de.mpg.escidoc.pubman.appbase.FacesBean
Deutsch
 
Hilfe Wegweiser Datenschutzhinweis Impressum Kontakt
  DetailsucheBrowse

Datensatz

DATENSATZ AKTIONENEXPORT

Freigegeben

Buchkapitel

In Situ Probing of Adsorbates at Electrochemical Interfaces With Vibrational Sum Frequency Spectroscopy

MPG-Autoren
http://pubman.mpdl.mpg.de/cone/persons/resource/persons45966

Tong,  Yujin
Physical Chemistry, Fritz Haber Institute, Max Planck Society;

http://pubman.mpdl.mpg.de/cone/persons/resource/persons37877

Campen,  R. Kramer
Physical Chemistry, Fritz Haber Institute, Max Planck Society;

Externe Ressourcen
Es sind keine Externen Ressourcen verfügbar
Volltexte (frei zugänglich)
Es sind keine frei zugänglichen Volltexte verfügbar
Ergänzendes Material (frei zugänglich)
Es sind keine frei zugänglichen Ergänzenden Materialien verfügbar
Zitation

Tong, Y., & Campen, R. K. (2018). In Situ Probing of Adsorbates at Electrochemical Interfaces With Vibrational Sum Frequency Spectroscopy. In K. Wandelt (Ed.), Encyclopedia of Interfacial Chemistry (pp. 280-286). Amsterdam: Elsevier. doi:10.1016/B978-0-12-409547-2.14192-7.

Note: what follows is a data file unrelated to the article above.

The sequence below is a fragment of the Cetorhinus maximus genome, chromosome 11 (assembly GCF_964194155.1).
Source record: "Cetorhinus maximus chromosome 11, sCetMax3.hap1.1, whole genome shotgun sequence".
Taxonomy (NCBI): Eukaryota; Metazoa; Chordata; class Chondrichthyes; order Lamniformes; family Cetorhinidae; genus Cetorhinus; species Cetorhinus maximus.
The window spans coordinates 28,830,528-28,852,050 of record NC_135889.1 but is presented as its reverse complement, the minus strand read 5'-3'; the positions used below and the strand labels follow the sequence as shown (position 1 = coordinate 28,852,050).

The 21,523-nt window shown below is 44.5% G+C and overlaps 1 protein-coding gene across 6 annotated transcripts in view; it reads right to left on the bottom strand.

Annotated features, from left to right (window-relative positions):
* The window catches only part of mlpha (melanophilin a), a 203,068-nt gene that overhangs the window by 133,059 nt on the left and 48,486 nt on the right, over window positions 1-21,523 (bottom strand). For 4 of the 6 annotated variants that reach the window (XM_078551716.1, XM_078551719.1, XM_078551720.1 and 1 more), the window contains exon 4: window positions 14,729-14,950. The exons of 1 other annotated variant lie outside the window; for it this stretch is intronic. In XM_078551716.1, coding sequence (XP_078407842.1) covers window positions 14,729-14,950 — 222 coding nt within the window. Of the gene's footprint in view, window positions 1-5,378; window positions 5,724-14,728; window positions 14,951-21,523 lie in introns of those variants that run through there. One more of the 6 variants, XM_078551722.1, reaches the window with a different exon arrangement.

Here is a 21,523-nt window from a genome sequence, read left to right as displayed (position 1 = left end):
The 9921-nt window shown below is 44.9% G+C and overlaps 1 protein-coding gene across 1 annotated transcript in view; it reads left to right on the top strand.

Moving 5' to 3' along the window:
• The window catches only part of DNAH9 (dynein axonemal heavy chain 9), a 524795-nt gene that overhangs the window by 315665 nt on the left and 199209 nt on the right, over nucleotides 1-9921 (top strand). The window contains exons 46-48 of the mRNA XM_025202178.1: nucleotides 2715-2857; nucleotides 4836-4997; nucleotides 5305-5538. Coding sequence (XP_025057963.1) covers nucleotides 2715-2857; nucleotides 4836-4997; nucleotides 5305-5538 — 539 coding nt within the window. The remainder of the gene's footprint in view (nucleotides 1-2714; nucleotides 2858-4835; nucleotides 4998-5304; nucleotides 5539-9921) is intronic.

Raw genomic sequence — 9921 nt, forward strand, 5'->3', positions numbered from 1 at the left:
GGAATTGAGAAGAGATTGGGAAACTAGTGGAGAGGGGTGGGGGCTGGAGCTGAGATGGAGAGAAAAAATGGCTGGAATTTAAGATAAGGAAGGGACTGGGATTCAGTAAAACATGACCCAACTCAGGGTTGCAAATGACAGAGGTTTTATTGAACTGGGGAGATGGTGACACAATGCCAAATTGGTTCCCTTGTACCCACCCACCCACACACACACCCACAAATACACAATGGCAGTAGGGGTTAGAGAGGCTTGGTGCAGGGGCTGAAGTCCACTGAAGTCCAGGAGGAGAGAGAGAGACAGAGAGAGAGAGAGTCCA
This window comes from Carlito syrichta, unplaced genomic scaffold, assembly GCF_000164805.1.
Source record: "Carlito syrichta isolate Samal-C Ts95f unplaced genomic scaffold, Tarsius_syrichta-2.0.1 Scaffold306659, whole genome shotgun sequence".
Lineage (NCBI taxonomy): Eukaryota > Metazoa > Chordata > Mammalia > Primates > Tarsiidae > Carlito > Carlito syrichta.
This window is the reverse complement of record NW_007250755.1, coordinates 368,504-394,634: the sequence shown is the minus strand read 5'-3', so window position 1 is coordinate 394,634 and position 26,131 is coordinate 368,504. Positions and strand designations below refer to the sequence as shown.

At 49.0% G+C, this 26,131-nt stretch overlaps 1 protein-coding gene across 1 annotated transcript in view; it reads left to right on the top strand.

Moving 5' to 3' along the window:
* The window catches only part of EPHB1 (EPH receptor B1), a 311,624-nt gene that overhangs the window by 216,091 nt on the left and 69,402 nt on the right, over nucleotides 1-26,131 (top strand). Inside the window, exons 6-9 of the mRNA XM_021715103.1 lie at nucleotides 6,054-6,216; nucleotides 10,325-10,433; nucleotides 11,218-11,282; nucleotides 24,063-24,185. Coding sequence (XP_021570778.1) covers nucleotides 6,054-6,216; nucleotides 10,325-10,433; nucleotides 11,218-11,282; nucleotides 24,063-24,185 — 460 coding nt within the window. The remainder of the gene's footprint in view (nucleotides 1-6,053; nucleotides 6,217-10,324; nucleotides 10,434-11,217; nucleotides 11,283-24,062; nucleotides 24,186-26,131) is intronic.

Zitierlink: http://hdl.handle.net/21.11116/0000-0001-6408-6
Zusammenfassung
Vibrationally resonant sum frequency generation (VSFG) spectroscopy is a nonlinear optical technique capable of probing the vibrational response of molecules with interfacial specificity. Because it is all-optical and interface-specific, the technique is ideally suited to probe the electrode–electrolyte interface and can offer insight into interfacial speciation and molecular structure not possible using other means. Here we review the application of VSFG spectroscopy to characterize electrochemical systems. First we describe the background to the techniques, its differences from conventional vibrational spectroscopies, two possible experimental geometries for VSFG spectroelectrochemistry, and the expression that describes the measured VSFG intensity. Next two example systems are presented to demonstrate how application of VSFGS offers insight into electrochemical systems that is difficult to obtain with other experimental techniques: (i) the potential dependence of water structure at the gold electrode–aqueous solution interface and (ii) the reaction mechanism of formic acid electrooxidation on Pt(100).